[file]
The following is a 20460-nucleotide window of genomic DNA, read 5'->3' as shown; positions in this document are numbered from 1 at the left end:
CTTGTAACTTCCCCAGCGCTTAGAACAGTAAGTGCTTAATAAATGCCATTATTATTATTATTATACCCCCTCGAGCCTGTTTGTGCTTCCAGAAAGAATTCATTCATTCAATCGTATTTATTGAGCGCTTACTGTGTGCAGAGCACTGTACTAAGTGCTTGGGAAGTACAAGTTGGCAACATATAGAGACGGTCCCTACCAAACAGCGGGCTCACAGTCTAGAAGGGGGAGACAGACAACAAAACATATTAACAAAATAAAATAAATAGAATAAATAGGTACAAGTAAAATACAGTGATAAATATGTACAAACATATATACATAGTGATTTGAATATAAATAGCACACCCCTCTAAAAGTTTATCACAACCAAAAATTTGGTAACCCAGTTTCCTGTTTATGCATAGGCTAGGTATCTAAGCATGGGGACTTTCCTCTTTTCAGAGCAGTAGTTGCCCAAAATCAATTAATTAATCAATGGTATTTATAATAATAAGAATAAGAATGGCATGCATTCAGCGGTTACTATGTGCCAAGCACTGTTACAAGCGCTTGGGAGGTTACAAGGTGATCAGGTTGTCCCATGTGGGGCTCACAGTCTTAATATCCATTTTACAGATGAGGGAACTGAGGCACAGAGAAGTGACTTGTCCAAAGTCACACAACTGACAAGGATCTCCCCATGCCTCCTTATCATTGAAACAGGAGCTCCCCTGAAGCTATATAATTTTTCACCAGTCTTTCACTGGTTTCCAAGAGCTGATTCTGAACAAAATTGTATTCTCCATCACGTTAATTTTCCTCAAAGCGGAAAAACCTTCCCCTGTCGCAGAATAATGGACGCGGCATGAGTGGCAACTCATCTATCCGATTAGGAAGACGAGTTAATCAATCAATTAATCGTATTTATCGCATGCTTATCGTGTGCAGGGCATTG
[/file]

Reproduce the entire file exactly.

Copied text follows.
The following is a 20460-nucleotide window of genomic DNA, read 5'->3' as shown; positions in this document are numbered from 1 at the left end:
CTTGTAACTTCCCCAGCGCTTAGAACAGTAAGTGCTTAATAAATGCCATTATTATTATTATTATACCCCCTCGAGCCTGTTTGTGCTTCCAGAAAGAATTCATTCATTCAATCGTATTTATTGAGCGCTTACTGTGTGCAGAGCACTGTACTAAGTGCTTGGGAAGTACAAGTTGGCAACATATAGAGACGGTCCCTACCAAACAGCGGGCTCACAGTCTAGAAGGGGGAGACAGACAACAAAACATATTAACAAAATAAAATAAATAGAATAAATAGGTACAAGTAAAATACAGTGATAAATATGTACAAACATATATACATAGTGATTTGAATATAAATAGCACACCCCTCTAAAAGTTTATCACAACCAAAAATTTGGTAACCCAGTTTCCTGTTTATGCATAGGCTAGGTATCTAAGCATGGGGACTTTCCTCTTTTCAGAGCAGTAGTTGCCCAAAATCAATTAATTAATCAATGGTATTTATAATAATAAGAATAAGAATGGCATGCATTCAGCGGTTACTATGTGCCAAGCACTGTTACAAGCGCTTGGGAGGTTACAAGGTGATCAGGTTGTCCCATGTGGGGCTCACAGTCTTAATATCCATTTTACAGATGAGGGAACTGAGGCACAGAGAAGTGACTTGTCCAAAGTCACACAACTGACAAGGATCTCCCCATGCCTCCTTATCATTGAAACAGGAGCTCCCCTGAAGCTATATAATTTTTCACCAGTCTTTCACTGGTTTCCAAGAGCTGATTCTGAACAAAATTGTATTCTCCATCACGTTAATTTTCCTCAAAGCGGAAAAACCTTCCCCTGTCGCAGAATAATGGACGCGGCATGAGTGGCAACTCATCTATCCGATTAGGAAGACGAGTTAATCAATCAATTAATCGTATTTATCGCATGCTTATCGTGTGCAGGGCATTG